Born in Vienna as Peter Schwarz, Kinley came to London as a refugee in 1938. At the age of seventeen he joined the British Army where he assisted in translations for the final handover of troops in 1946. Upon his return to England in 1947 he took British citizenship and later changed his name to Peter Kinley (a translation of his grandmothers maiden name).
Between 1948-9 Kinley studied at the Düsseldorf Academy followed by St Martin's School of Art in 1949-53. By 1951 he was represented in Six Young Contemporaries at Gimpel Fils.
The mid '50's was a period of exploration of the figure. Kinley completed a series of upright compositions consisting of nudes which were later exhibited at Gimpel Fils in 1957. His love of animals also proved to be a popular subject matter, alongside his fascination with architecture, in particular the Austrian Baroque rooftops and later the Wiltshire countryside.
The simplified and colourful tone was achieved through his use of the palette knife. He layered the paint, reflecting the style of Nicholas de Stael whom he had been influenced since seeing his London exhibition in 1953.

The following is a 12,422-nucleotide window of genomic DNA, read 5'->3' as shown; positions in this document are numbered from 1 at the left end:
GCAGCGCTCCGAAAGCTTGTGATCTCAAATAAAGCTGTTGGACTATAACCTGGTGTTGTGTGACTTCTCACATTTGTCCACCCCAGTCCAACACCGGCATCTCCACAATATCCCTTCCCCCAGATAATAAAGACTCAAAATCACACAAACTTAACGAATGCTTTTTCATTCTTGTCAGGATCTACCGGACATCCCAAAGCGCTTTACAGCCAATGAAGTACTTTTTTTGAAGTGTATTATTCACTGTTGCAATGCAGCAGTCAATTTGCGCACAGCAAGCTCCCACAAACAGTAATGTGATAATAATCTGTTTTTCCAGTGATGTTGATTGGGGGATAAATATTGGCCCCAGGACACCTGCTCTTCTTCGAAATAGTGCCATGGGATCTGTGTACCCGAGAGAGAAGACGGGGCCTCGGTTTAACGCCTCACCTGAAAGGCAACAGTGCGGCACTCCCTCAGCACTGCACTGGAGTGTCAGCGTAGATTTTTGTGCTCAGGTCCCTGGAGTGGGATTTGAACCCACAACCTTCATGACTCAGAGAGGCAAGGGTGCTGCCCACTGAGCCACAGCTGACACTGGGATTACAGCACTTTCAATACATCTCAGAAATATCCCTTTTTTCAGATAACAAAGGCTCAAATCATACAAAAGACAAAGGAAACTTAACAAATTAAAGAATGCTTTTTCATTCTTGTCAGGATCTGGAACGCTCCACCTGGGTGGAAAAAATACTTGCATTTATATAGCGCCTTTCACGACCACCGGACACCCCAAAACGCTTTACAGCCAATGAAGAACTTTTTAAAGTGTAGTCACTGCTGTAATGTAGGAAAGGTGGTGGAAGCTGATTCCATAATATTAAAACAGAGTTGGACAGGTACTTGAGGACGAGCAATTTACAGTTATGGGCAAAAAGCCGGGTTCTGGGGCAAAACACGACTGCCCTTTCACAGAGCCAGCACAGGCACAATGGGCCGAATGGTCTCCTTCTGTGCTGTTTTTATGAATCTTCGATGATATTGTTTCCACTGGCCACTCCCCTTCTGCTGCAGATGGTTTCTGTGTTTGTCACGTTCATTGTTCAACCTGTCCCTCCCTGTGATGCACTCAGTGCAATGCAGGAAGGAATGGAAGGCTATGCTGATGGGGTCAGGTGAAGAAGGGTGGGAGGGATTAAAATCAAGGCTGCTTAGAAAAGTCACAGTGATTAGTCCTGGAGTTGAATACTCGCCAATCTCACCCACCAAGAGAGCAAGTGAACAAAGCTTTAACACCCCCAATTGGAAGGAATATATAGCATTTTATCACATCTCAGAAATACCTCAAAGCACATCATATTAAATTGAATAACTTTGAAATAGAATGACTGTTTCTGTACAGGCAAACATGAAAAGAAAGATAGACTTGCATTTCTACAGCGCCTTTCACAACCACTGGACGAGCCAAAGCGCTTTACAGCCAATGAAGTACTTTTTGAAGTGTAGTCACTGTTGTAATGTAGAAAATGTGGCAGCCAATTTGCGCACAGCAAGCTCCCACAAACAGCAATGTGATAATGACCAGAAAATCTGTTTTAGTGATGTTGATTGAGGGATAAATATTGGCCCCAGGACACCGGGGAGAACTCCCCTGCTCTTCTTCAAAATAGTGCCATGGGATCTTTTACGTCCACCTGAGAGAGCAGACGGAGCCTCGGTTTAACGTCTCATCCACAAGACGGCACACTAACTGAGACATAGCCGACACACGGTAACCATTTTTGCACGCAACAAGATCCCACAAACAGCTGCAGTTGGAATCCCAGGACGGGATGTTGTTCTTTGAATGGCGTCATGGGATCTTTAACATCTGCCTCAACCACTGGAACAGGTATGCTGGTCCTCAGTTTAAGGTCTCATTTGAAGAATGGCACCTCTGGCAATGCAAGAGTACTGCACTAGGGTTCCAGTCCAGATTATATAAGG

By the end of his career Kinley had become the principal lecturer for the Bath School of Art. His visits to India in the '70's and '80's and his admiration of Matisse, were reflected in his later paintings. The subject matter had been reduced to their fundamental shapes but the vibrancy and thick impasto remained.
painted circa 1960
The Artist's Estate
Seated and standing nudes, usually in a studio interior, were a recurring theme in Kinley's oeuvre. Colour, applied in slabs with palette knife and brush reminiscent of De Stael is critical in smaller examples of his work giving dynamism and impact.